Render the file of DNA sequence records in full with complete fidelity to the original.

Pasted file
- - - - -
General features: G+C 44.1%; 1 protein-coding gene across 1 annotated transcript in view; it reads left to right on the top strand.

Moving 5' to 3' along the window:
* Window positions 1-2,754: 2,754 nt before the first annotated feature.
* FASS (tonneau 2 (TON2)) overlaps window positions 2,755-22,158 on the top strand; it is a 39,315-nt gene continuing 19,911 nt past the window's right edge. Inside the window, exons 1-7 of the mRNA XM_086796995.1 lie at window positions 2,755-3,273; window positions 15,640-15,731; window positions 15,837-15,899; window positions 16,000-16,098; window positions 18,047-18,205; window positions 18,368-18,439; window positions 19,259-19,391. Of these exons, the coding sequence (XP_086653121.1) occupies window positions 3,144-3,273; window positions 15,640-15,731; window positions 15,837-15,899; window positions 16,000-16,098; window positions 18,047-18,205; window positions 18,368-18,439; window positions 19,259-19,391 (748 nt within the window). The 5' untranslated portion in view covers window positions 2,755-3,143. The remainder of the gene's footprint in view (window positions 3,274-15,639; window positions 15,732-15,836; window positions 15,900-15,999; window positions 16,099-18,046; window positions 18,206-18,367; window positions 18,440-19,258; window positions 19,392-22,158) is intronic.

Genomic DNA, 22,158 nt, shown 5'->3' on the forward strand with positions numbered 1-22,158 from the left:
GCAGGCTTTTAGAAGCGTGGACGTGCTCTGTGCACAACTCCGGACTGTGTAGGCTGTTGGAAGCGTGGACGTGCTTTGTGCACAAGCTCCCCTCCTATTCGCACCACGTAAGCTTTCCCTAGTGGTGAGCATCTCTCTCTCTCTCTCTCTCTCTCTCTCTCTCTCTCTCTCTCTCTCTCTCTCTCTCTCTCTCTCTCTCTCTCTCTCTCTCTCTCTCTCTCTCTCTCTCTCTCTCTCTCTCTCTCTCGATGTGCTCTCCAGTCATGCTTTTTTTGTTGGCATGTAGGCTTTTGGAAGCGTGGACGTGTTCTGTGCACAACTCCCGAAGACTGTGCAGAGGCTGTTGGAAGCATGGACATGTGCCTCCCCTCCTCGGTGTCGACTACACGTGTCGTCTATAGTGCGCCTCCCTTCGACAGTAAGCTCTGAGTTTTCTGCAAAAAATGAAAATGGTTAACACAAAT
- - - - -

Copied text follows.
General features: G+C 44.1%; 1 protein-coding gene across 1 annotated transcript in view; it reads left to right on the top strand.

Moving 5' to 3' along the window:
* Window positions 1-2,754: 2,754 nt before the first annotated feature.
* FASS (tonneau 2 (TON2)) overlaps window positions 2,755-22,158 on the top strand; it is a 39,315-nt gene continuing 19,911 nt past the window's right edge. Inside the window, exons 1-7 of the mRNA XM_086796995.1 lie at window positions 2,755-3,273; window positions 15,640-15,731; window positions 15,837-15,899; window positions 16,000-16,098; window positions 18,047-18,205; window positions 18,368-18,439; window positions 19,259-19,391. Of these exons, the coding sequence (XP_086653121.1) occupies window positions 3,144-3,273; window positions 15,640-15,731; window positions 15,837-15,899; window positions 16,000-16,098; window positions 18,047-18,205; window positions 18,368-18,439; window positions 19,259-19,391 (748 nt within the window). The 5' untranslated portion in view covers window positions 2,755-3,143. The remainder of the gene's footprint in view (window positions 3,274-15,639; window positions 15,732-15,836; window positions 15,900-15,999; window positions 16,099-18,046; window positions 18,206-18,367; window positions 18,440-19,258; window positions 19,392-22,158) is intronic.

Genomic DNA, 22,158 nt, shown 5'->3' on the forward strand with positions numbered 1-22,158 from the left:
GCAGGCTTTTAGAAGCGTGGACGTGCTCTGTGCACAACTCCGGACTGTGTAGGCTGTTGGAAGCGTGGACGTGCTTTGTGCACAAGCTCCCCTCCTATTCGCACCACGTAAGCTTTCCCTAGTGGTGAGCATCTCTCTCTCTCTCTCTCTCTCTCTCTCTCTCTCTCTCTCTCTCTCTCTCTCTCTCTCTCTCTCTCTCTCTCTCTCTCTCTCTCTCTCTCTCTCTCTCTCTCTCTCTCTCTCTCTCGATGTGCTCTCCAGTCATGCTTTTTTTGTTGGCATGTAGGCTTTTGGAAGCGTGGACGTGTTCTGTGCACAACTCCCGAAGACTGTGCAGAGGCTGTTGGAAGCATGGACATGTGCCTCCCCTCCTCGGTGTCGACTACACGTGTCGTCTATAGTGCGCCTCCCTTCGACAGTAAGCTCTGAGTTTTCTGCAAAAAATGAAAATGGTTAACACAAAT